Compare any two graphics cards:
Radeon HD 6770 vs Radeon HD 7750
IntroThe Radeon HD 6770 comes with core clock speeds of 900 MHz on the GPU, and 1050 MHz on the 512 MB of GDDR5 RAM. It features 800 SPUs along with 40 TAUs and 16 Rasterization Operator Units.
Compare those specs to the Radeon HD 7750, which comes with GPU core speed of 800 MHz, and 1024 MB of GDDR5 memory set to run at 1125 MHz through a 128-bit bus. It also is made up of 512 SPUs, 32 TAUs, and 16 Raster Operation Units.
(No game benchmarks for this combination yet.)
Power Usage and Theoretical Benchmarks
Power Consumption (Max TDP)
Theoretically speaking, the Radeon HD 7750 should perform a bit faster than the Radeon HD 6770 in general. (explain)
Texel RateThe Radeon HD 6770 should be quite a bit (about 41%) faster with regards to AF than the Radeon HD 7750. (explain)
Pixel RateThe Radeon HD 6770 will be just a bit (about 13%) more effective at FSAA than the Radeon HD 7750, and also able to handle higher resolutions while still performing well. (explain)
Please note that the above 'benchmarks' are all just theoretical - the results were calculated based on the card's specifications, and real-world performance may (and probably will) vary at least a bit.
Please note that the price comparisons are based on search keywords - sometimes it might show cards with very similar names that are not exactly the same as the one chosen in the comparison. We do try to filter out the wrong results as best we can, though.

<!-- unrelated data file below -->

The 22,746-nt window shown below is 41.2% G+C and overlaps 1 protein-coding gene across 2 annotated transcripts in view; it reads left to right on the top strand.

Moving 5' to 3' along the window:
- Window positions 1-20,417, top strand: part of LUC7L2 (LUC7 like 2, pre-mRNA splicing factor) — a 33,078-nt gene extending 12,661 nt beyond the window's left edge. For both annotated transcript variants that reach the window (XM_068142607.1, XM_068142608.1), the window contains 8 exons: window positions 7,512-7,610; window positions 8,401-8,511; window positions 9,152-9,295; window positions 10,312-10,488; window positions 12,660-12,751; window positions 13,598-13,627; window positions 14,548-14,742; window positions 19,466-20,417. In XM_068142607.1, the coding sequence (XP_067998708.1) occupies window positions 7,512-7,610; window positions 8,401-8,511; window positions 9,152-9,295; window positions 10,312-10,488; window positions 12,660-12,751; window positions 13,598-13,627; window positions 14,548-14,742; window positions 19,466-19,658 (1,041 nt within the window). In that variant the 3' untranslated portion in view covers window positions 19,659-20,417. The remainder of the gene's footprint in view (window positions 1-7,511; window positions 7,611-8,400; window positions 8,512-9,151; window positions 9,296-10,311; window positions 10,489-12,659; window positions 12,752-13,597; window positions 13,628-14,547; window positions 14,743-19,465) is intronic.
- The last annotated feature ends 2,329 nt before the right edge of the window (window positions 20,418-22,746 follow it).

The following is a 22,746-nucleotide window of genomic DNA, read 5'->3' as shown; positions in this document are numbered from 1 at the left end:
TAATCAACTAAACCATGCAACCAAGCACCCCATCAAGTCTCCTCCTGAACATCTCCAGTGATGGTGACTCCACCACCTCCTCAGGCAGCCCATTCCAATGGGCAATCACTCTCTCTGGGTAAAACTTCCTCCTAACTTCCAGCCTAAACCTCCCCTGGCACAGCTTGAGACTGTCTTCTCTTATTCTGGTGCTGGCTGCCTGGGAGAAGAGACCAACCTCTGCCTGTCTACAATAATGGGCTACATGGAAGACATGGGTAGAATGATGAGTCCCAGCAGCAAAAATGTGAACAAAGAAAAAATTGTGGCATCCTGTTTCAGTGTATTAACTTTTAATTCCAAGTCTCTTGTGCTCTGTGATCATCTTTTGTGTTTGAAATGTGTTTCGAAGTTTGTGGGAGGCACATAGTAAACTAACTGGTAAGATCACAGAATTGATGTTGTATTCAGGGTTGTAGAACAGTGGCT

Memory Bandwidth: Bandwidth is the max amount of data (counted in MB per second) that can be transported over the external memory interface within a second. The number is calculated by multiplying the card's bus width by its memory speed. In the case of DDR type memory, the result should be multiplied by 2 once again. If it uses DDR5, multiply by ANOTHER 2x. The better the card's memory bandwidth, the faster the card will be in general. It especially helps with AA, High Dynamic Range and higher screen resolutions.
Texel Rate: Texel rate is the maximum amount of texture map elements (texels) that are processed per second. This is worked out by multiplying the total texture units of the card by the core speed of the chip. The better the texel rate, the better the card will be at handling texture filtering (anisotropic filtering - AF). It is measured in millions of texels in a second.
Pixel Rate: Pixel rate is the maximum number of pixels that the graphics chip can possibly record to the local memory in a second - measured in millions of pixels per second. The number is calculated by multiplying the amount of ROPs by the clock speed of the card. ROPs (Raster Operations Pipelines - aka Render Output Units) are responsible for drawing the pixels (image) on the screen. The actual pixel fill rate is also dependant on many other factors, especially the memory bandwidth - the lower the bandwidth is, the lower the potential to get to the max fill rate.